6 WAYS FLEXIBLE WORKING IS GOOD FOR BUSINESS
By founder Nikki Cochrane
Asking for flexible working arrangements isn't just good for you, it's good for business too
Nikki Cochrane is co-founder of Digital Mums, a company that trains mothers to be remote social media managers for brands, so they can work flexibly around family life. She commissioned a report into flexible working, the results of which she has turned into a campaign called #WorkThatWorks, which dovetails nicely with the Equality and Human Rights Commission’s #WorkingForward and Mother Pukka’s #FlexAppeal campaigns. As this is an issue which is close to our heart, we asked her to set out why businesses should allow flexible working arrangements. This is what she said…
One of the often-heard complaints about flexible working is that it’s ‘just’ useful for parents and is actually a massive hassle for businesses. Well think again. Our report found that if businesses did offer more flexible working options, the economy could be boosted by a massive £62.5 billion a year…
1. Missing talent
Our #WorkThatWorks report shows there are currently 2.6 million mums not working in the UK but seven in ten would go back to work if flexible working was an option. That’s a whole lot of fabulous talented women just waiting to work if companies can be more flexible.
2. Presenteeism sucks
The 9-5, bums-on-seats model and coat-on-the-back-of-the-chair culture is dead. Technology has enabled us all to be connected 24-7. And that means flexible working can be a genuine reality. Businesses should measure success on results and not time spent at a desk.
3. The pick of the talent pool
Allowing flexible working means that you have a wider pool from which to recruit. You get to choose the right person for the right job, not just the right person that happens to live within a commute to the office. One of our team currently works from South America.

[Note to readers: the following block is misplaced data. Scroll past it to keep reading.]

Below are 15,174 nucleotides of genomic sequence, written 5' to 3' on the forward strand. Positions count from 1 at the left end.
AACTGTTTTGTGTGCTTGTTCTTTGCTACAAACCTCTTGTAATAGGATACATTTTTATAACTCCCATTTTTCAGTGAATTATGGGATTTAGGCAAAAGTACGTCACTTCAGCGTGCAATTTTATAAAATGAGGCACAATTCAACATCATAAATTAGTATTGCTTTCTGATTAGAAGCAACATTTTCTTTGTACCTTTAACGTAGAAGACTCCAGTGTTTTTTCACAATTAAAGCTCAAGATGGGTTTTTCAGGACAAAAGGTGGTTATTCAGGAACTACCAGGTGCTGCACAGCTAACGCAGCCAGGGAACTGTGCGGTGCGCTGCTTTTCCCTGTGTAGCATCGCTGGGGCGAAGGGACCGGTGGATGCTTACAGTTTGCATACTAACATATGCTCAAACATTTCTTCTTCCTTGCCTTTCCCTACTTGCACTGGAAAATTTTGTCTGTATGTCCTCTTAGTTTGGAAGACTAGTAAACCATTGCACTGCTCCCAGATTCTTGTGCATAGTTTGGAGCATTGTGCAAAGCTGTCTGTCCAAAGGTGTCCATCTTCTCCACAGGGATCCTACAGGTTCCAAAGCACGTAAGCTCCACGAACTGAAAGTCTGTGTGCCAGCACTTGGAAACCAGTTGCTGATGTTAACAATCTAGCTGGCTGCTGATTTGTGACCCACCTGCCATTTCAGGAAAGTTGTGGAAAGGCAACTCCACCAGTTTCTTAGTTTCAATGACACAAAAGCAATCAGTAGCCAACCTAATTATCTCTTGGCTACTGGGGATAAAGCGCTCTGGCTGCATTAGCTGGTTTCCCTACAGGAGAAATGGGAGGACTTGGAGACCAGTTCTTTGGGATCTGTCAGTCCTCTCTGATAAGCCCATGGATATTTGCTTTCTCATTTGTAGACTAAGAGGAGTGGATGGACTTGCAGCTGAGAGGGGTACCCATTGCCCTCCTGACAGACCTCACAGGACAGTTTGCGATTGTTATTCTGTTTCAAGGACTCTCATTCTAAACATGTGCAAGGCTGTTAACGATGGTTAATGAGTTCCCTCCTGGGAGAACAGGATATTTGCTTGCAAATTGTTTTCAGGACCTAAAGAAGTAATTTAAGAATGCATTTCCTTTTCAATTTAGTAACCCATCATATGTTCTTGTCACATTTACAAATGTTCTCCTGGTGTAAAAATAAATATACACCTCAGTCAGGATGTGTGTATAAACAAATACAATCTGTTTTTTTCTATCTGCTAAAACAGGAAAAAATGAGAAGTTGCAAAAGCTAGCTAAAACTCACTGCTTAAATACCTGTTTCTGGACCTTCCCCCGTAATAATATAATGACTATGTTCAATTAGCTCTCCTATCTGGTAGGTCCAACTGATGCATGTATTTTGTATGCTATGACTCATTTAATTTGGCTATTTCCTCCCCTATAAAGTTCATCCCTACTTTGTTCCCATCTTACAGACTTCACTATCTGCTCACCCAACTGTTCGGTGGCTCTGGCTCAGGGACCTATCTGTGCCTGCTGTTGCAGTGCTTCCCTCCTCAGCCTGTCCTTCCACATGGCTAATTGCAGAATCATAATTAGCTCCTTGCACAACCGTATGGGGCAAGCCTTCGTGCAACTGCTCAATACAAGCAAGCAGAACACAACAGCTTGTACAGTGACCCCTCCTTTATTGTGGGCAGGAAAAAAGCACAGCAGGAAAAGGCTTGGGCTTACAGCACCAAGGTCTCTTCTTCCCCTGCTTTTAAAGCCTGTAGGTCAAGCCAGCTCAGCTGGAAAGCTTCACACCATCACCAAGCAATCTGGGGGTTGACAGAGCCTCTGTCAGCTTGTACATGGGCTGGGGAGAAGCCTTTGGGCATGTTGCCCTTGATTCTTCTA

4. You build trust
If someone is not delivering at work you should know about it, whether they’re at their desk or working from home. If you don't trust your employees not to skive off the minute your back is turned then you have a much bigger problem than a lack of flexible options. You have an entire workforce that aren't committed or passionate about what you do.
5. It makes commercial sense
If you’re a small business, you often don’t have the funds to hire full-time people in every area you need help with. Offering more part-time flexible roles helps with this. Plus, when a team works remotely you save on operational costs.
6. A happy team
A better work/life balance makes everyone feel happier. A recent study from MIT Sloan School of Management showed staff working remotely and in charge of their hours were much less stressed and worked harder. And a happy team is one that wants to stay with you, it’s win-win.